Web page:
The multistate outbreak of vaping-related lung injury is ongoing, but the CDC's updated interim guidance can help physicians navigate the clinical evaluation and management of these patients.
Reported cases of e-cigarette, or vaping, product use associated lung injury (EVALI) has been on the rise across the US with 1479 confirmed and probable cases reported in 49 states and 33 confirmed deaths in 24 states as of October 15. Because this multistate outbreak is ongoing, patient information is still being collected. The cause of the lung injury is still unknown. The US Centers for Disease Control and Prevention (CDC) recently released their updated interim guidance to provide a framework for physicians in their initial clinical evaluation and management of suspected patients with EVALI. Above, we highlight these recommendations.
Ask patients with a reported history of vaping use about respiratory, GI, and constitutional symptoms (eg, fever, chills, weight loss)
Ask ALL patients about types of substances used in the vaping product (eg, cannabis, nicotine); product source, specific product brand and name; duration and frequency of use, time of last use; product delivery system; and method of use (eg, aerosolization, dabbing, or dripping)
Physical Exam: Assess vital signs and O2 saturation via pulse-oximetry. Lab testing: Infectious disease evaluation might include respiratory viral panel (including influenza during flu season), Streptococcus pneumoniae, Legionella pneumophila, Mycoplasma pneumoniae, endemic mycoses, and opportunistic infections. During initial lab evaluation, consider CBC with differential, ALT/AST, and inflammatory markers. For all patients, a urine toxicology should be conducted (with informed consent) including testing for THC.
Obtain CXR for all patients with history of vaping who have respiratory or GI symptoms
Consider chest CT scan to evaluate severe/worsening disease, complications, other illnesses-or if CXR results do not correlate with clinical findings
CT scan may not be necessary for diagnosis of patients with abnormal CXR results and clinical picture consistent with EVALI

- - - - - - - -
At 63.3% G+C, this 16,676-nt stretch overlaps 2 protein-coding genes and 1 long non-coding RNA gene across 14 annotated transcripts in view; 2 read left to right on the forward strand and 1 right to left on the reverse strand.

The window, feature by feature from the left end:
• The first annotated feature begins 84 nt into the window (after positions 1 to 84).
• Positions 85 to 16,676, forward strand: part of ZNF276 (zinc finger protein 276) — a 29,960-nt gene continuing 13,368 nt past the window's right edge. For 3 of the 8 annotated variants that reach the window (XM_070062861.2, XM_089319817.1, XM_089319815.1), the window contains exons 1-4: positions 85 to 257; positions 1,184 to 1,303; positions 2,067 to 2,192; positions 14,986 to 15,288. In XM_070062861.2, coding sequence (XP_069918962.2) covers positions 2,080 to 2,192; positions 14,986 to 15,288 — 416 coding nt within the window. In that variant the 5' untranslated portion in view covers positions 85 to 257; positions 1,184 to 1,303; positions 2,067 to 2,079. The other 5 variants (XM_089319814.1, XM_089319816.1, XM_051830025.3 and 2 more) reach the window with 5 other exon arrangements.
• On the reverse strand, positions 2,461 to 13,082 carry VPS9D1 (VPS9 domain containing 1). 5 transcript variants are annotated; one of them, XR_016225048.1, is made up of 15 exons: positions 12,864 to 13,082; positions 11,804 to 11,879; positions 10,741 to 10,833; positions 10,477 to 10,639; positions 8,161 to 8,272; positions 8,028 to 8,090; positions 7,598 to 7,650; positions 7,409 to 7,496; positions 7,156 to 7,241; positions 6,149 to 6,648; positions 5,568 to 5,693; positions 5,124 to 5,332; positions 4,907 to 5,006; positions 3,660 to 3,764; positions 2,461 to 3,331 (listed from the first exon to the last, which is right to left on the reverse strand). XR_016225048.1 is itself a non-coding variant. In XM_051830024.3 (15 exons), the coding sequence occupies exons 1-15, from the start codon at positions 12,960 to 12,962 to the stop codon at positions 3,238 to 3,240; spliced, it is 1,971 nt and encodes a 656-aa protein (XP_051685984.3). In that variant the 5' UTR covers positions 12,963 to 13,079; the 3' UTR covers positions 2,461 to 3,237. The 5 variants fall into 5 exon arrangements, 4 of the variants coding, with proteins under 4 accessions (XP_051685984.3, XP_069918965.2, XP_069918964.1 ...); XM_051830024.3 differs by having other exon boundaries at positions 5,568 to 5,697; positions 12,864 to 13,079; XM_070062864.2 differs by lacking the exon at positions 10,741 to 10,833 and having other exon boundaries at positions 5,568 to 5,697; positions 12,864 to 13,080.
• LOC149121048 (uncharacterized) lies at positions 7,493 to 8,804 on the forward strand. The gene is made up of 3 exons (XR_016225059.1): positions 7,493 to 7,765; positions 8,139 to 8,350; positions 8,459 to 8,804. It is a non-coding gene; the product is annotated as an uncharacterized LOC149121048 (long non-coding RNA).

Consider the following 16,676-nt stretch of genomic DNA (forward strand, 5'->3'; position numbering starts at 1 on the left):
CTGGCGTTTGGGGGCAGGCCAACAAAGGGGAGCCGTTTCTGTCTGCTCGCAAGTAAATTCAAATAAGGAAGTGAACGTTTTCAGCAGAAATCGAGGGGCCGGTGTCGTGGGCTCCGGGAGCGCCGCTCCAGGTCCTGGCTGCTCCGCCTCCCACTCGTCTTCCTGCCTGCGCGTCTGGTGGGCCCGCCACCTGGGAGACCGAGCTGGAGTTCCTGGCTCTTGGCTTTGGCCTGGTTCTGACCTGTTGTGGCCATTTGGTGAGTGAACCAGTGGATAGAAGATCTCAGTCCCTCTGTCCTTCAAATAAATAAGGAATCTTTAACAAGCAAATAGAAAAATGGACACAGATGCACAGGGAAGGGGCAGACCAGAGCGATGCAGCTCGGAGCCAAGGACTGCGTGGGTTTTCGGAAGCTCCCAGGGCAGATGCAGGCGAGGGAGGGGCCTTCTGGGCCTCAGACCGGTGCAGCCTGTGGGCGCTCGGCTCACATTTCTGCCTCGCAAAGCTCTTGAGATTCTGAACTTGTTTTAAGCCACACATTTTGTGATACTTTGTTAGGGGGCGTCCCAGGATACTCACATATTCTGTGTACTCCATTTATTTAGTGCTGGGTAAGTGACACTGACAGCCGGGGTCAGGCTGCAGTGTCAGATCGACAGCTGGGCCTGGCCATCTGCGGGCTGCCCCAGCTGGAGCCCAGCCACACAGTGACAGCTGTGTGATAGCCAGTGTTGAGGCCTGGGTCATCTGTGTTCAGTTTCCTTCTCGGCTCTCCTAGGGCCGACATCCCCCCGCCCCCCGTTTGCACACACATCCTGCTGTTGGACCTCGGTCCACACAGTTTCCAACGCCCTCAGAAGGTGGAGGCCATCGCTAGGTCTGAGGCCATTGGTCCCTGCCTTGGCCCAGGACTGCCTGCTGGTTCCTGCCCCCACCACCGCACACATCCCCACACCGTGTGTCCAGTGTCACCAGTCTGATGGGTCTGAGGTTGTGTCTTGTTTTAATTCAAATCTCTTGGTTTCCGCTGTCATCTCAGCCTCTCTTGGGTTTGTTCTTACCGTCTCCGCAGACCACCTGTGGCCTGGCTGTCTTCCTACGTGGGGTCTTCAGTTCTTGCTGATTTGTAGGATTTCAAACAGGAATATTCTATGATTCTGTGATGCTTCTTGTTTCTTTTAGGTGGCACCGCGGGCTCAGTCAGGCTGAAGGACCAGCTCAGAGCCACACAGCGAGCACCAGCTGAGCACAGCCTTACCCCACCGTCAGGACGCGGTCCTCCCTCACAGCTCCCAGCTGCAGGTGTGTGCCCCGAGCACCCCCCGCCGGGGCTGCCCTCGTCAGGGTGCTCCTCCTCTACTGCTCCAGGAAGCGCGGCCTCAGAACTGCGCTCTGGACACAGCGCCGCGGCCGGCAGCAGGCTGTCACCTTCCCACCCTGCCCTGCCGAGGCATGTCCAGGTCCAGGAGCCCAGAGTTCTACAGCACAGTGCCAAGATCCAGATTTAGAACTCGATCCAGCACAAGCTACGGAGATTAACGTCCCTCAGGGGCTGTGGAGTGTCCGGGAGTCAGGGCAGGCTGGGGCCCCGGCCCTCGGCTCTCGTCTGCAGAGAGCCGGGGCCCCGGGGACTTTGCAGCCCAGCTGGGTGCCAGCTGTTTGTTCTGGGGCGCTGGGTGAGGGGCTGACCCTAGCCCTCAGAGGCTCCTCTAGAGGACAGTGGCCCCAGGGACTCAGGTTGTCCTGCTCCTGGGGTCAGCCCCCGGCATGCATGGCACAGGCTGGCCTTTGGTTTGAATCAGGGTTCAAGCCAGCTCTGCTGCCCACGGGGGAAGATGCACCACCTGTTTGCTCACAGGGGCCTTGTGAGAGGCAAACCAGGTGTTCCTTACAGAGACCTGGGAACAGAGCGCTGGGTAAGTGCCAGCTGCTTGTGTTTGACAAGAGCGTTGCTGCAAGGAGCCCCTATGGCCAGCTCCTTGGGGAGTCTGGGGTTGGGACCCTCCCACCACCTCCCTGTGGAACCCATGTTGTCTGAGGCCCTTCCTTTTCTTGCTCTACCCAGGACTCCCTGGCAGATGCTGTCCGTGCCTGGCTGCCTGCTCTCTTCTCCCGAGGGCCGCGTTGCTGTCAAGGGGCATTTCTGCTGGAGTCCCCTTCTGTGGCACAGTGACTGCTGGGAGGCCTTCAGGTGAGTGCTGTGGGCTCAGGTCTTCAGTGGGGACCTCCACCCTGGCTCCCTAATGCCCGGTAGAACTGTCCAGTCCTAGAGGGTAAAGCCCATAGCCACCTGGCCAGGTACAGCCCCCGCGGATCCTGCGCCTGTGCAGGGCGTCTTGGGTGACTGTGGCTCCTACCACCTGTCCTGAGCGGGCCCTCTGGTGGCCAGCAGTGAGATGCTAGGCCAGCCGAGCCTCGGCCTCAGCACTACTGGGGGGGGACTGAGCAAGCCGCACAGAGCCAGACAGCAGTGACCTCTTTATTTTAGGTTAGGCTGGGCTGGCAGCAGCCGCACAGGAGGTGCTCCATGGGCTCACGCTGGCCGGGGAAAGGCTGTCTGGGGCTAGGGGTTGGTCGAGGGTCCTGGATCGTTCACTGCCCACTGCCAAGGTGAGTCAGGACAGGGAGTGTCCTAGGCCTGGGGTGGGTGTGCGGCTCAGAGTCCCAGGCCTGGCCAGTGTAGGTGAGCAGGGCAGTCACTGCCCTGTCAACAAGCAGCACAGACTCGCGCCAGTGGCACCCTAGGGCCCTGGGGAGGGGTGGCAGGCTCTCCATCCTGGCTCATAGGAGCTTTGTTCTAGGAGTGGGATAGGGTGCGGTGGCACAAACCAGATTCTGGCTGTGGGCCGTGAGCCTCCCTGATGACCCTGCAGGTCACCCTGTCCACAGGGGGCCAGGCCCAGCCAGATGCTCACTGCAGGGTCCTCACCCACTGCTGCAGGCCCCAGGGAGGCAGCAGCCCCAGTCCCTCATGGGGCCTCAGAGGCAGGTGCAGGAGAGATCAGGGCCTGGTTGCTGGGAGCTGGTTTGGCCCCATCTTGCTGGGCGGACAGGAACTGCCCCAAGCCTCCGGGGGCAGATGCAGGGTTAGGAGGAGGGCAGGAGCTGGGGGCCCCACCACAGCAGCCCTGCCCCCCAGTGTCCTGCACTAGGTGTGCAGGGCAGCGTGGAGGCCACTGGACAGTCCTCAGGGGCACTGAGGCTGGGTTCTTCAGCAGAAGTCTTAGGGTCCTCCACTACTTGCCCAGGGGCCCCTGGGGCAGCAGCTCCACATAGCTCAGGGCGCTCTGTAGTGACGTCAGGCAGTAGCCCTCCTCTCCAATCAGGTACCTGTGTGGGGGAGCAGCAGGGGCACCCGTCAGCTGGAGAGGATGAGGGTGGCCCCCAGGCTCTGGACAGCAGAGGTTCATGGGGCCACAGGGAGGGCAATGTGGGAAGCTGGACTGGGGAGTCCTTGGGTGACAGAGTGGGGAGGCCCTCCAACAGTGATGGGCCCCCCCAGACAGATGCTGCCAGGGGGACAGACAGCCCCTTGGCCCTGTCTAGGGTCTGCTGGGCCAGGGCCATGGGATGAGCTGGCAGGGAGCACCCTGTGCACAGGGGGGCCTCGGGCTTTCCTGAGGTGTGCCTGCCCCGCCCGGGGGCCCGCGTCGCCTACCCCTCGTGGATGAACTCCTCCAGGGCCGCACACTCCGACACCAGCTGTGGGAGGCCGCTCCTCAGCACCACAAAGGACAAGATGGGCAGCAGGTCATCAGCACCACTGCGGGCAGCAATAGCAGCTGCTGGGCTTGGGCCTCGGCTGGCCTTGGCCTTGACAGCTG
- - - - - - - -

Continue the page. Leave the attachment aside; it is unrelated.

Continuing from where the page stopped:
Decide case-by-case whether to obtain chest CT
Other considerations. Further evaluation of patients meeting inpatient admission criteria may include:
Consultation with pulmonary, medical toxicology, infectious disease, psychology, psychiatry, and addiction medicine specialists
Additional testing with bronchoalveolar lavage or lung biopsy as clinically indicated, in consultation with pulmonary specialists
Consult with critical care physicians to determine optimal management of respiratory failure
Admission criteria and outpatient management. Admit patients for decreased O2 saturation on room air (consider modifying factors such as altitude to guide interpretation of measured O2 saturation), respiratory distress, and comorbidities that compromise pulmonary reserve. Consider outpatient management for patients with clinically stable, less severe injury, and for whom follow-up within 24-48 hours of initial evaluation can be assured. Outpatient management for patients with suspected lung injury that is less severe may be considered case-by-case.
Consider initiation of corticosteroids
Strongly consider early initiation of antimicrobial coverage for community-acquired pneumonia in accordance with established guidelines
Consider influenza antivirals in accordance with established guidelines
Base decisions on initiation or discontinuation of treatment on specific clinical features and consultation with specialists (when appropriate)
Patients not admitted to hospital:
Recommend follow-up within 24–48 hours to assess and manage possible worsening lung injury
Outpatients should have normal O2 saturation, have reliable access to care and social support, and be instructed to promptly seek medical care if respiratory symptoms worsen
Consider empiric use of antimicrobials and antivirals
Post-hospital discharge follow-up:
Schedule follow-up visit 1–2 weeks after discharge (includes pulse-oximetry testing)
Consider additional follow-up testing testing including spirometry and diffusion capacity testing, and consider repeat CXR in 1–2 months
Consider endocrinology consultation for patients treated with high-dose corticosteroids
Cessation services and preventive care:
Strongly advise patients to discontinue use of any vaping product
Provide education, cessation assistance to aid nicotine addiction and treatment/referral for patients with marijuana-use disorder
Emphasize importance of routine influenza vaccination in all patients
Consider pneumococcal vaccine
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